For many years, I made the tables of contents for my books manually. I would finish the book and then, one by one, I would open the file for each chapter and write down the name of the chapter, the name of the A Heads, and the page numbers for each. It averaged 200 entries for each book’s table of contents (TOC). It was a tedious process, but manageable.
Thankfully, Adobe has since added an automatic TOC feature to InDesign. Its dialog box is a little confusing, but by following the tips in this article, you’ll master it in no time.
Benefits of the Automatic TOC
There are several benefits to using InDesign’s TOC command:
• InDesign doesn’t make typos. Humans, on the other hand, can easily enter an incorrect page number or entry.
• If anyone makes changes to your documents (a new chapter name or additional pages, for instance), it only takes one click from you to update the TOC.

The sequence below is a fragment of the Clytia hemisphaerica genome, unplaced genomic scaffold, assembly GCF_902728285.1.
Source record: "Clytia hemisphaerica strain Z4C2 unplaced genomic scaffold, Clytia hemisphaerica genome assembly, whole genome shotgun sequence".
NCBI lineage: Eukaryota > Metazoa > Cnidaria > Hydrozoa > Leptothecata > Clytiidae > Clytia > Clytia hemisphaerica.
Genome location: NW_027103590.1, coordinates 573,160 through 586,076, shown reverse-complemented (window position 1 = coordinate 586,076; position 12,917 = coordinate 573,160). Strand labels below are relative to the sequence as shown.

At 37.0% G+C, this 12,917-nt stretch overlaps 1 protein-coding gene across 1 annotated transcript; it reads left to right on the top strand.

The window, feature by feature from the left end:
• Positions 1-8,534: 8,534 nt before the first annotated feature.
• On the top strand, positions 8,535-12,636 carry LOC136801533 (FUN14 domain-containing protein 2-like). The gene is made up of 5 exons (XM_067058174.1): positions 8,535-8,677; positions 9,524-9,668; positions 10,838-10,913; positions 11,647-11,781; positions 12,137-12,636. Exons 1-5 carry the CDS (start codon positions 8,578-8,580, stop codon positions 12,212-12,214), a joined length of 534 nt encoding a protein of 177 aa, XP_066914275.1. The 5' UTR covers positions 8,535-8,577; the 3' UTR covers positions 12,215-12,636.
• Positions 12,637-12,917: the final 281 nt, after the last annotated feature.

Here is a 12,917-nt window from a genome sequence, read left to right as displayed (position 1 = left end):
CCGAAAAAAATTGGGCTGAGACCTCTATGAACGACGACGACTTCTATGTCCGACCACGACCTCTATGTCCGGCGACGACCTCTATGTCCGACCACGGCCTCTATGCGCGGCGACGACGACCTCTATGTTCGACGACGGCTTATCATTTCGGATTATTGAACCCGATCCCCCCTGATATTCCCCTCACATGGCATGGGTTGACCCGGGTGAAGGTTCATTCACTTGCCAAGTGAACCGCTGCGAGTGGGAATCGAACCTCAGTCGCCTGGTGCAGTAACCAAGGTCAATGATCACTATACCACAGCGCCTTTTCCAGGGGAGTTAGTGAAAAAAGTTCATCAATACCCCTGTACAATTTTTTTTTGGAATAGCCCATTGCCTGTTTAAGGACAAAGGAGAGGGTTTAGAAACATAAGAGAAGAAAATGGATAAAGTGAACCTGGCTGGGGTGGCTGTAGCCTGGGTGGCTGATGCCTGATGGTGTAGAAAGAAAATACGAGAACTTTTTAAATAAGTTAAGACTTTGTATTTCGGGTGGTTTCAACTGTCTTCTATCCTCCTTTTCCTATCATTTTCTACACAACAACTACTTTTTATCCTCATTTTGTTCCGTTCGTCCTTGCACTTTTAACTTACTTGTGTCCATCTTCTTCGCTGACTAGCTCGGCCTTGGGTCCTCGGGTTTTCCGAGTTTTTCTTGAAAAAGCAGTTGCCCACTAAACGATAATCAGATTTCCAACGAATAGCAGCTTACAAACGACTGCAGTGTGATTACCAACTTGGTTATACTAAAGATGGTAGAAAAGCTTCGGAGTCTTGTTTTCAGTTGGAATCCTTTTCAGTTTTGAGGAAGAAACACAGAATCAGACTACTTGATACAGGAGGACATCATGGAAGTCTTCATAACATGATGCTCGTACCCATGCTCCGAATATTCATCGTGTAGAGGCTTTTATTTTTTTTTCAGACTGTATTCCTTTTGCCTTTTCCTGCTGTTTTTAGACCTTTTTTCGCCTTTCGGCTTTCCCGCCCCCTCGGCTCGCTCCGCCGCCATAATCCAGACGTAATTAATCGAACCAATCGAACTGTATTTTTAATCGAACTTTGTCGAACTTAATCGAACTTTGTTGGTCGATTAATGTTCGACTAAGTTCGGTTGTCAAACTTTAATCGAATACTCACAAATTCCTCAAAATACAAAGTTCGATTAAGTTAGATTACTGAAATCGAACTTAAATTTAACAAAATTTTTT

• When you export a PDF from the document, the page numbers in the TOC are hyperlinked to the actual pages in the document. If you want to go to chapter three, you just click on the page number in the TOC.
• When you create a style for a TOC in the InDesign document, that TOC can be added to an ePub.
Preparing the Document for a TOC
You need a page or two in your document that will hold the TOC. Using the Pages panel, insert those pages (sometimes called front matter) in the front of the book. Then select the page where the TOC will start and choose Numbering & Section Options from the Pages panel menu. In the resulting dialog’s drop-down Style menu (Figure 1), choose the appropriate numeral style (in my case, that’s Roman).
Figure 1. The Numbering & Section Options allow you to set the front matter where a TOC is located to Roman numerals.